Orthography analysis reveals that the manifesto is riddled with incorrect grammar and written in the style of a non-native English speaker, and reveals possible attribution false flags. The statement appears to try to mimic the Russian way of saying “American” as “Amerikanskis”; however, this appears to be a failed attempt to sound like a native Russian speaker, and reveals a shaky command of the Russian language — the more natural way to spell this would be “Amerikansky,” without the “s” at the end.

Data Leak Analysis

The Shadow Brokers leaked the exploit stage server configuration information in two files entitled “intonation” and “pitchimpair.”

According to the group, the leaked files contain:

…equation group pitchimpair (redirector) keys, many missions into your networks is/was coming from these ip addresses. Is being unfortunate no peoples is already owning eqgrp_auction_file. Auction file is having tools for to making connect to these pitchimpairs.

The portion of the “eggrp” exploits was previously leaked by the group and included various zero-days impacting firewall vendors, including Fortinet, Cisco PIX/ASA, Juniper Netscreen, TOPSEC, and WatchGuard.

The servers were likely designed for Computer Network Exploitation (CNE) related to a Computer Network Operations (CNO) covert reconnaissance operation, perhaps performed by the NSA sometime between 2000 and 2010. If the last eight digits implicate the date of the exploit stage server usage, then the earliest one can be traced back to Intonation’s exploit server on August 22, 2000, while the latest stage server is traceable to Pitchimpair’s server on July 22, 2010.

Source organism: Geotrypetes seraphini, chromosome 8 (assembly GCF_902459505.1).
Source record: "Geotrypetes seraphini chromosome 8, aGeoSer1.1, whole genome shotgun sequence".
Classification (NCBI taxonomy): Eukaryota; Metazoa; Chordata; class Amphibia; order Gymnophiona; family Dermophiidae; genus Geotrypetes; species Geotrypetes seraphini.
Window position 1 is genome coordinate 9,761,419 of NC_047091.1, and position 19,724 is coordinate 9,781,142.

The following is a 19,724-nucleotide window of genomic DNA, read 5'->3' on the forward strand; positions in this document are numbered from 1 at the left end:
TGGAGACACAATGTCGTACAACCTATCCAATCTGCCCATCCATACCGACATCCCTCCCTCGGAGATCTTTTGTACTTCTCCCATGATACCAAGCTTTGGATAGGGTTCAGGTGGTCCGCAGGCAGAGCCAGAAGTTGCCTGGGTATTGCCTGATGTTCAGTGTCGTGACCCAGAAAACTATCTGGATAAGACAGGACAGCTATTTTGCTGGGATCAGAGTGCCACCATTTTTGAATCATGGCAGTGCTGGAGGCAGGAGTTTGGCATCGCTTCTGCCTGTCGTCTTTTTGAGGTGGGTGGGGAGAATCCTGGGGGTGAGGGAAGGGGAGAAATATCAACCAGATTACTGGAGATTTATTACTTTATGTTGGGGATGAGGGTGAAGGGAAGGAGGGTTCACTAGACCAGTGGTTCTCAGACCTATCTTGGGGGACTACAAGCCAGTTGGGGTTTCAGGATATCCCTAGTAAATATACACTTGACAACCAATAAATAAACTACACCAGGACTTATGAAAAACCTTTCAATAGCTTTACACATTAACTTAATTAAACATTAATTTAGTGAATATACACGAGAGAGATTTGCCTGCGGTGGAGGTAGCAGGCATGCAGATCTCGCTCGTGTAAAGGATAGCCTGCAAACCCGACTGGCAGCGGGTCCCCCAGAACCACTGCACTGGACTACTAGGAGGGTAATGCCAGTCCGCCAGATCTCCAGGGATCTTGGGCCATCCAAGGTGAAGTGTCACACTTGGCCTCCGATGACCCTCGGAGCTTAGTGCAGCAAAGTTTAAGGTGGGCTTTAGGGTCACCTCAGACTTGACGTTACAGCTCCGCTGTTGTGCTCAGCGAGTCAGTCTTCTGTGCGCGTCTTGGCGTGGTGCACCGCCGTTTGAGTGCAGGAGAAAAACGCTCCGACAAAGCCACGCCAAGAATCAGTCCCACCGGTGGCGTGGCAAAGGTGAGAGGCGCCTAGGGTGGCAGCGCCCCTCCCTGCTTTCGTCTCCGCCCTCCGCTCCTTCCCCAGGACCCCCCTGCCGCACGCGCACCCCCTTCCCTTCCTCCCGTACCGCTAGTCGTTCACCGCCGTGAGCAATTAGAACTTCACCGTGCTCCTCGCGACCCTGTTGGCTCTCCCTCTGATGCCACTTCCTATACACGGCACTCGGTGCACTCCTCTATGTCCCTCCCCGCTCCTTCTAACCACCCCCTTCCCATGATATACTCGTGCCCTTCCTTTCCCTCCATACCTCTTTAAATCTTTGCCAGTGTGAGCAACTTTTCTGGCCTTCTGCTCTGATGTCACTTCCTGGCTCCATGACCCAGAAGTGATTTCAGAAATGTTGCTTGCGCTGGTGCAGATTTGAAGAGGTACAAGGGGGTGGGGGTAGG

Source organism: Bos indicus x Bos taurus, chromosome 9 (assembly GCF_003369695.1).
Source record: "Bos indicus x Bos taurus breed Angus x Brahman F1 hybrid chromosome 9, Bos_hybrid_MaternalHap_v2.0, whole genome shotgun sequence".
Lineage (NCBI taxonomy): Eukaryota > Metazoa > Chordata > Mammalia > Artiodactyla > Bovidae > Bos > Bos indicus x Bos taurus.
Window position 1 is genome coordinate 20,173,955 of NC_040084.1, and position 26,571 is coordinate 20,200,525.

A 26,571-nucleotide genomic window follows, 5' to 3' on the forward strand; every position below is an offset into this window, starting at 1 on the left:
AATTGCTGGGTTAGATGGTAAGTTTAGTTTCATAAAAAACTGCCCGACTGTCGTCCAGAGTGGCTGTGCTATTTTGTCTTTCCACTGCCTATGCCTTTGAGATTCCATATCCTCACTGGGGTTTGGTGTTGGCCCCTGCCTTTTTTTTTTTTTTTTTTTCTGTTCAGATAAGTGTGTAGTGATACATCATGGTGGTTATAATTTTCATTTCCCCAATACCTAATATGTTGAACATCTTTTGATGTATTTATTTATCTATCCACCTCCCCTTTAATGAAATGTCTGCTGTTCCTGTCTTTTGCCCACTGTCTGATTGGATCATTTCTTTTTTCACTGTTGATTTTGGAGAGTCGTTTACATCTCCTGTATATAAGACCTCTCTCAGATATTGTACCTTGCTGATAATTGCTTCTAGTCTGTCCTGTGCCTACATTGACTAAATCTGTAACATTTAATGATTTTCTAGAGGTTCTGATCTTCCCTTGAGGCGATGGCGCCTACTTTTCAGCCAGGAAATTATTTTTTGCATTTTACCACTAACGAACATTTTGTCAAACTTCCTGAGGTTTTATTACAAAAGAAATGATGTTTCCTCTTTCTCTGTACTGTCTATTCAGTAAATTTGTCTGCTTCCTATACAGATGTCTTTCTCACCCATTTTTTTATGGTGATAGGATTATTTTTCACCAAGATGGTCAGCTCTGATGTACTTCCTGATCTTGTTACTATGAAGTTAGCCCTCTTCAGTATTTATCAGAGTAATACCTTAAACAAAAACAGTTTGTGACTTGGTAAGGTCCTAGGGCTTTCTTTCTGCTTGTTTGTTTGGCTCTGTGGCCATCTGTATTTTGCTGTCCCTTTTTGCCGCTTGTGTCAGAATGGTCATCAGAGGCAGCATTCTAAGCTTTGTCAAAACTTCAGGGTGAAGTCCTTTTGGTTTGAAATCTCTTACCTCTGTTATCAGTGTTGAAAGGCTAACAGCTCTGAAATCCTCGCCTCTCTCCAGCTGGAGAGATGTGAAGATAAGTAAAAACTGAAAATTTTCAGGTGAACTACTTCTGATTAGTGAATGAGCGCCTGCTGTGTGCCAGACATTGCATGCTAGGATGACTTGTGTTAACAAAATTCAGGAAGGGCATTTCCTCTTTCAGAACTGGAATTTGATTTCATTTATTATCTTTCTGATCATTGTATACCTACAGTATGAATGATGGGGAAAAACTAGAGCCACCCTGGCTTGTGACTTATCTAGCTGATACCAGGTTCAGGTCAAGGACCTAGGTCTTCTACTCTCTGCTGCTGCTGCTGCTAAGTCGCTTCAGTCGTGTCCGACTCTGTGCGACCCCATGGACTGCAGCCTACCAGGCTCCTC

Further analysis reveals that these exploits were mainly staged at “Sun Solaris” Linux servers.

sb1

Image 1: The Shadow Brokers leaked two folders, “intonation” and “pitchimpair,” containing apparent covert operation names such as “Incision,” “Orangutan,” and “Reticulum.”

Image 2: The content of the leaked files reveals various mail configuration setup export configurations, including IPs.

Image 2: The content of the leaked files reveals various mail configuration setup export configurations, including IPs.

Stage Server: Exploit Analysis

The following list of default exploits was uncovered by Flashpoint as part of the leaked documents:

I. Jackladder
INTONATION___dmn2[.]bjpeu[.]edu[.c]n___202[.]204[.]193[.]1___20010929-205746() {
## JACKLADDER Version:2.0 OS:sparc-sun-solaris2.6
}
II. Dewdrop
INTONATION___gate[.]technopolis[.]kirov[.]ru___217[.]9[.]148[.]61___20060912-073905() {
## DEWDROP Version:1.0.1.1 OS:sparc-sun-solaris2.9
export CV=”NOT KEYED”
}
III. Stoicsurgeon
INTONATION___gate[.]technopolis[.]kirov[.]ru___217[.]9[.]148[.]61___20060912-073905() {
## STOICSURGEON Version:STOICSURGEON v1.0.5.3 sparc-sun-solaris2.9 OS:sparc-sun-solaris2.9
export CV=”NOT KEYED”
}
IV. Incision
INTONATION___mail[.]zzu[.]edu[.]cn___222[.]22[.]32[.]88___20050203-113356() {
## INCISION Version:4.10 OS:sparc-sun-solaris2.8
export TARG_AYT=”3ddb2dd5 9ae410c0 c26b2cf6″
}
V. Orangutan
INTONATION___mail[.]zzu[.]edu[.]cn___222[.]22[.]32[.]88___20050203-113356() {